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- Cyprinids and Atherinids (http://www.tropicalfishkeeping.com/cyprinids-atherinids/)
- - peculiar long-fin zebra danio behavior (http://www.tropicalfishkeeping.com/cyprinids-atherinids/peculiar-long-fin-zebra-danio-behavior-1087/)
peculiar long-fin zebra danio behavior
I looked inside the tank today and te zebras were acting oddly. They weren't swimming as fast and one of them was holed up BEHIND my pleco's cave and was always hovering there. When they got near each other, they would display their full finnage (which is amazingly beautiful I might add). The holed up one seemed to sorta chase the other away.
Did they spawn or something? I don't see any "full-body" difference or any kind of difference in size.
Also, one of my angels has been fluctuating his color. Sometimes, his black spots are shockingly strong and other times, they are not there.
Pics will come soon... my camera is a bloody battery eater.
this is the one taht is holed up behind the cave
this is the one that keeps on getting chased away by the top one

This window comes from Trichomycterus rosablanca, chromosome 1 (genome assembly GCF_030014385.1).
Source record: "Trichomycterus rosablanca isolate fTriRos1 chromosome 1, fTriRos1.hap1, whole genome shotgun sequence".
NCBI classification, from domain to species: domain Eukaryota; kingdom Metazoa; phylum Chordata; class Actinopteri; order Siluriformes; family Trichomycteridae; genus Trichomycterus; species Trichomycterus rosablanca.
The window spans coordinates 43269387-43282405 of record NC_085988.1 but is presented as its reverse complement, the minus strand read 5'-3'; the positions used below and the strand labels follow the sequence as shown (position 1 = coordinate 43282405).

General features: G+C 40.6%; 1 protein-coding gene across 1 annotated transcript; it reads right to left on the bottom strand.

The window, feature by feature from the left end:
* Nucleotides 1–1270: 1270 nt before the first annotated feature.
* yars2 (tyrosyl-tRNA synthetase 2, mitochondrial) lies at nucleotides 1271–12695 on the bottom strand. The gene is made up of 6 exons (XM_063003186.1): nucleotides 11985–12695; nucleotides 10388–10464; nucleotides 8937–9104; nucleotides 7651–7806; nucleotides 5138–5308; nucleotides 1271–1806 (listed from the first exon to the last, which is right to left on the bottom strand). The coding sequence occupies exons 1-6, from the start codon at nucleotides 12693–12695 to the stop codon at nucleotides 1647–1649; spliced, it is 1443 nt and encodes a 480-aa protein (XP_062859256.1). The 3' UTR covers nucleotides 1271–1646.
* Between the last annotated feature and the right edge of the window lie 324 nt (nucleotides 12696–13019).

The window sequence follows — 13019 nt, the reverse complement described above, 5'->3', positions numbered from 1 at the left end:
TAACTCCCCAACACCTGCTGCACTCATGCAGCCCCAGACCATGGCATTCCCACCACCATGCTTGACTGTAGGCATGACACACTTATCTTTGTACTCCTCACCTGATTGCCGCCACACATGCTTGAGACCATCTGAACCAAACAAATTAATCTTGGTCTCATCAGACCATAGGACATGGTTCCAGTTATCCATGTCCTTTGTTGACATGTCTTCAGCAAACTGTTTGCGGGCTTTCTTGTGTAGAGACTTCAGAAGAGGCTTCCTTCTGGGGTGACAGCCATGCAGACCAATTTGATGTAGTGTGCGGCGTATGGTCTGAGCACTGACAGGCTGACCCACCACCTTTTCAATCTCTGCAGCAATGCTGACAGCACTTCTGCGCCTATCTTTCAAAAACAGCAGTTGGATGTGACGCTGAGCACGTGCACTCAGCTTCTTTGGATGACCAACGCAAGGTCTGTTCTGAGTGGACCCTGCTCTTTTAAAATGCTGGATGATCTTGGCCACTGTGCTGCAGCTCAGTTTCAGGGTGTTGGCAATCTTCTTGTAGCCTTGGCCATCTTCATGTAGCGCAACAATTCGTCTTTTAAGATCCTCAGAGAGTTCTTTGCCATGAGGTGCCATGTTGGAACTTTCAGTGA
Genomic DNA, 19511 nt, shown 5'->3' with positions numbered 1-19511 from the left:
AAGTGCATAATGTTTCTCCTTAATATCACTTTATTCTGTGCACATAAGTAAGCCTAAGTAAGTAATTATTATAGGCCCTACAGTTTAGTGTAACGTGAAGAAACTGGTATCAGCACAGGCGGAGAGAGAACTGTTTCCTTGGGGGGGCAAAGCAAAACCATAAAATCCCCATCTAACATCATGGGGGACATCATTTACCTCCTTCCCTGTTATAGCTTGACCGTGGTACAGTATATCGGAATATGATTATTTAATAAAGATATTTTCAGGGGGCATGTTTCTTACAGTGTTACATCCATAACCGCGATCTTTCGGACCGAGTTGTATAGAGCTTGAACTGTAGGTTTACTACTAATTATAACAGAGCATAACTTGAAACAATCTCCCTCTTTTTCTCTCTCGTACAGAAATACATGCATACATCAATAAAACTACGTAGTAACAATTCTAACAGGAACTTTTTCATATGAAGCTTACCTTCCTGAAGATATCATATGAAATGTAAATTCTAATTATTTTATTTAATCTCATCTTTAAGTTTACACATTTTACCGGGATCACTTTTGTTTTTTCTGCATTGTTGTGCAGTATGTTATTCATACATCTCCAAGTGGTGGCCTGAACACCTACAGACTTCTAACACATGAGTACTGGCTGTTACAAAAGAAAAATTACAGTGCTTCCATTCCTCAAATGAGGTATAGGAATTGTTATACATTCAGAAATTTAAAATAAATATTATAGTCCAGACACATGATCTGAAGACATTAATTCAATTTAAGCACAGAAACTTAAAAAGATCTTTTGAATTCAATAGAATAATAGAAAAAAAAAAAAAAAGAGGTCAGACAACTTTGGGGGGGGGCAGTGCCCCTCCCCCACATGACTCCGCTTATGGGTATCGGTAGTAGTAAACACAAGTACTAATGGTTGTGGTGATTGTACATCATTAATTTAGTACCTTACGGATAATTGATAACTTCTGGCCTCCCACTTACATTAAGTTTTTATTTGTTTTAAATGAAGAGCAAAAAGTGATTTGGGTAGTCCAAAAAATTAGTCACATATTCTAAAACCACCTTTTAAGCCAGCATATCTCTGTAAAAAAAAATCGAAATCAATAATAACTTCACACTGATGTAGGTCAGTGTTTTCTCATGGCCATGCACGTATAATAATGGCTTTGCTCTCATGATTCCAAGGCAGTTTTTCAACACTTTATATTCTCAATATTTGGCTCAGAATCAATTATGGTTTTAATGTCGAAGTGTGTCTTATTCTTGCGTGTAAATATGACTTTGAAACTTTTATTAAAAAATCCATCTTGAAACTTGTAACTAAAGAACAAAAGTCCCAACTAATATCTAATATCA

Seems like a spawning behavior to me. Danios are often the easiest cyprinids to breed.
I cannot say that it is indeed a spawning behavior so you might have to wait until you may notice some fry(if they did manage to survive the tankmates).
Another possibility is pecking order which all shoaling fish will do that to specify the ranks within their group.
Males are thinner in the body and more vibrant in colour and the females are much broader. Their tummies will be large and white when laden with eggs.
When spawning they will travel rapidly in a group around the bottom of the tank. When the eggs have been released, the females usually move towards the upper levels of the tank, while males stay at the bottom swimming around on hyper mode. Males will eat eggs they stir up off the bottom by all their activity. Another indication of a spawn of eggs is when other fish from the upper tank levels, such as livebearers, feed off the bottom of the tank.
Zebra danios can be fin nippers especially in smaller numbers. The more you have the less agressive they are towards each other. They are a very hyperactive fish and often just chase each other for fun. They can become less active and eat less when the tank temperatures are cool.
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